(Refiles with changes to bullet points)
* Former vice finance minister appointed deputy PM and
* New security adviser has already met U.S. officials
By Christine Kim and Ju-min Park
SEOUL, May 21 South Korea President Moon Jae-in
named the finance minister, foreign minister, and top security
advisor for his new government on Sunday, as it faces challenges
nurturing economic recovery, soothing ties with China and
dealing with North Korea.
Moon told a media briefing that he had nominated former vice
finance minister Kim Dong-yeon as deputy prime minister and
finance minister, while a United Nations senior adviser on
policy Kang Kyung-wha was tapped as the next foreign minister.
Elected earlier this month after a graft scandal brought
down his predecessor, Moon stressed the need to improve
conditions for ordinary people, with his government needing to
put more life into a sluggish economic recovery.
"Our new government has begun work amid unprecedented low
growth, economic polarisation and economic hardships for the
working class," Moon said.
Kim, the president's pick for the finance portfolio, is
known for his attention to detail and humble personal
background. Two finance ministry officials told Reuters his
appointment would be well received in the ministry.
The new administration also faces diplomatic challenges,
soothing ties with China, the biggest buyer of South Korean
goods, after they became strained by the deployment of U.S.
THAAD anti-missile system, as well as increased tensions over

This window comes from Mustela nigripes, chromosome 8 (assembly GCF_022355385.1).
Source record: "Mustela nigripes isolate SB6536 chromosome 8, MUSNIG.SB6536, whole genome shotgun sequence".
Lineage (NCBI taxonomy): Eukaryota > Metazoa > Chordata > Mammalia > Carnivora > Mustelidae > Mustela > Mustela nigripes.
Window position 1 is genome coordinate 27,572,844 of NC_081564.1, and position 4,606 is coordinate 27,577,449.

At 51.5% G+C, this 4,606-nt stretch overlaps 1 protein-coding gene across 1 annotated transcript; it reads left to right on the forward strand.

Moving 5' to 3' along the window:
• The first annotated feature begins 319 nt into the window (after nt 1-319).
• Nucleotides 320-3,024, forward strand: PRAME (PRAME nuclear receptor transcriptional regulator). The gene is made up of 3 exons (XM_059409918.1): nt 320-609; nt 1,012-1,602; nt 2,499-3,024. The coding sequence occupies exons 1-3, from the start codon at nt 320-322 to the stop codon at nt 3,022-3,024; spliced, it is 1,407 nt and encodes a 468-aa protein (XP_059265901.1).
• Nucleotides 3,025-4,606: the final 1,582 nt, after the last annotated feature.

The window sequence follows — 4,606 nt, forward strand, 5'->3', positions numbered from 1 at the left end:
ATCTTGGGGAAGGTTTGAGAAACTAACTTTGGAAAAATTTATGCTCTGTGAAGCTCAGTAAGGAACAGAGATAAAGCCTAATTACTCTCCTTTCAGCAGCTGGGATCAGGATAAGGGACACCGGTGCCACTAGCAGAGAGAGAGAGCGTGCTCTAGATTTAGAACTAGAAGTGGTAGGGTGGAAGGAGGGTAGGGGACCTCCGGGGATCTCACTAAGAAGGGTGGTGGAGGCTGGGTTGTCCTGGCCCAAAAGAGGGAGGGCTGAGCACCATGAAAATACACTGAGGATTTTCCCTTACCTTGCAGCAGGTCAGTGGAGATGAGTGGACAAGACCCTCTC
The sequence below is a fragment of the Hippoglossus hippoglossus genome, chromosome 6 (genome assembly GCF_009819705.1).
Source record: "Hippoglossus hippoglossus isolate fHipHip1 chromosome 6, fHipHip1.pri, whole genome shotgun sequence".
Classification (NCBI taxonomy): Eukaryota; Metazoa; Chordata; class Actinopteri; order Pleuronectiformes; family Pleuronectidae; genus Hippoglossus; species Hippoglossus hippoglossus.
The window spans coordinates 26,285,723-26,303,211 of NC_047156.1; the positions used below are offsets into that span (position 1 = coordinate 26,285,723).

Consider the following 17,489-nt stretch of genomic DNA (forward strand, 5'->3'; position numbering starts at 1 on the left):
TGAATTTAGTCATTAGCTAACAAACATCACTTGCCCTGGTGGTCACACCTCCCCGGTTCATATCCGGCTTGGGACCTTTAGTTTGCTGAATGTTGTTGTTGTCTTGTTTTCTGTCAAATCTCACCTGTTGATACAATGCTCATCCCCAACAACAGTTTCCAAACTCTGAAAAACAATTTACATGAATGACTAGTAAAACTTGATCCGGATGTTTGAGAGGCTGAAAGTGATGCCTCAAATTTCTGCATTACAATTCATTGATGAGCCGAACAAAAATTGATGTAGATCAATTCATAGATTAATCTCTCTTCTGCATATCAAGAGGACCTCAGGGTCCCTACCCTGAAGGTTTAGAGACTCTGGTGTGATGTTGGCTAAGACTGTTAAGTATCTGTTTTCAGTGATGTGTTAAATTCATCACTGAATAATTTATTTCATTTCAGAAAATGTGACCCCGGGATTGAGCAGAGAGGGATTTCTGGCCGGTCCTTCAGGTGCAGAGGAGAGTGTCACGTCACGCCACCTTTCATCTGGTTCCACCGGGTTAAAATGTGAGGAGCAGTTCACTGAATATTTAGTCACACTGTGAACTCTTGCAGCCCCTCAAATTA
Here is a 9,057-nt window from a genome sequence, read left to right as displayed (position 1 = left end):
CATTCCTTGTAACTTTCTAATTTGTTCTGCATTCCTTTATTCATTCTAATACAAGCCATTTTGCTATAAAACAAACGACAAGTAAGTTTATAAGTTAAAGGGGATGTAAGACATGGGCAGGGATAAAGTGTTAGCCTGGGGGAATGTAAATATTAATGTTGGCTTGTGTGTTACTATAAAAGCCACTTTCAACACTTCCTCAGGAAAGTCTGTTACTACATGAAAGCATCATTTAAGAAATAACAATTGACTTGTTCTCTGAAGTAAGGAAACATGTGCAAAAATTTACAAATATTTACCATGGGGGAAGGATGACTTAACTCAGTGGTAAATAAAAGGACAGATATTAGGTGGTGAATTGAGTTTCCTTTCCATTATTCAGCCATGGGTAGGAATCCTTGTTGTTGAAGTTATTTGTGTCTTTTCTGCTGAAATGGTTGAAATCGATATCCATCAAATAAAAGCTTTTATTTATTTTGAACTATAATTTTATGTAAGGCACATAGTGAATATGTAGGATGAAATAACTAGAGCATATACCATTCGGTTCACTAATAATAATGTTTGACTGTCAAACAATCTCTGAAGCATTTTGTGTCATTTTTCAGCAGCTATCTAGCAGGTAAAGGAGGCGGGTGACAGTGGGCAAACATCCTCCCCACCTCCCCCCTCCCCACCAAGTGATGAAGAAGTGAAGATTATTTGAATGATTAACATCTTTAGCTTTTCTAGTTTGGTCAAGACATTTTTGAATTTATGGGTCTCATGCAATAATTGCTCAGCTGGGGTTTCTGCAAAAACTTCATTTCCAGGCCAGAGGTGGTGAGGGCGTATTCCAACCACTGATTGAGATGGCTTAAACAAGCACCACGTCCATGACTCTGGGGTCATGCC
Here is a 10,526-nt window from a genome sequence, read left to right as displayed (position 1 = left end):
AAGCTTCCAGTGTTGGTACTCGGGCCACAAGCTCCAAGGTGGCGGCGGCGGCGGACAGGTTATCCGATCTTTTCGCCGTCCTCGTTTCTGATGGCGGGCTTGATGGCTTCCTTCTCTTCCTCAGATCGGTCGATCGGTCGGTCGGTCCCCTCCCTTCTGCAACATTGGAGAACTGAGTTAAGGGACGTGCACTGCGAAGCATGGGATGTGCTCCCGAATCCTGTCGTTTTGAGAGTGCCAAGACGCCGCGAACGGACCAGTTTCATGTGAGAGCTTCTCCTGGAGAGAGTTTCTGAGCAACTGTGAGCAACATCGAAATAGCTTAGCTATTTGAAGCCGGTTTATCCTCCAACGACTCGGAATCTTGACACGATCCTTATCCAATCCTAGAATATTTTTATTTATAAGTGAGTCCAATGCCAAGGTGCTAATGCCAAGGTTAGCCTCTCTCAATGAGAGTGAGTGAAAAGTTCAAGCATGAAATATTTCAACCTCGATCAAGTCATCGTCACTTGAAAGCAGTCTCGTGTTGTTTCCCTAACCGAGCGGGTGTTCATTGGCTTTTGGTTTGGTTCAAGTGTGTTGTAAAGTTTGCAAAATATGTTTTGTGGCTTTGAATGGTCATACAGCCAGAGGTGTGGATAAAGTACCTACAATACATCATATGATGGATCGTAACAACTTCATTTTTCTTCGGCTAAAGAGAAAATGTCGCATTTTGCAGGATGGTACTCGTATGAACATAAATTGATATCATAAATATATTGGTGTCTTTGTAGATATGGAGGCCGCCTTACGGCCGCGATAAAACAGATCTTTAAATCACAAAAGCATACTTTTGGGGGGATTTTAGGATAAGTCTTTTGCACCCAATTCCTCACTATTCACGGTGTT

North Korea's missile and nuclear threats.
Kang, the woman chosen to be foreign minister, has an
extensive career in the ministry and at the United Nations, said
the president. Moon said her appointment gave "great meaning" to
gender equality among his cabinet.
His nominees for ministerial posts have to attend a
parliamentary hearing before they can officially take up their
Chung Eui-yong, a top foreign policy adviser during the
presidential election campaign, was named as the president's
national security adviser.
Chung met with U.S. President Donald Trump's security
advisers last week to discuss an upcoming summit and North
Korea's nuclear issues.
Chung told Reuters earlier that although the alliance of
U.S. and South Korea is crucial, the process to deploy U.S.
anti-missile system THAAD should be reviewed under Moon's
THAAD has been deployed in South Korea since April and its
presence has spurred diplomatic rifts with China and the United
"I believe one of the most important aspects the country's
security adviser should have is a firm mind on security and
diplomatic abilities when we face diplomatic and economic issues
tied together, including North Korea's nuclear programme, THAAD
and free trade agreements," said Moon. "Chung is the right man."
The South Korean president also named Moon Chung-in, a
leading advocate of engagement policies on North Korea, as a
special aide on diplomacy and security.
Moon, a professor at Yonsei University in Seoul, accompanied
former presidents Kim Dae-jung and Roh Moo-hyun on their summits
with North Korea's then-leader Kim Jong Il in 2000 and 2007.
The president has said if conditions are ripe he can meet
North Korea's current leader Kim Jong Un.
Moon's special envoy to Washington Hong Seok-hyun, a former
ambassador to the United States, was also named as a special
presidential aide on diplomacy and security.
(Reporting by Christine Kim and Ju-min Park; Editing by Simon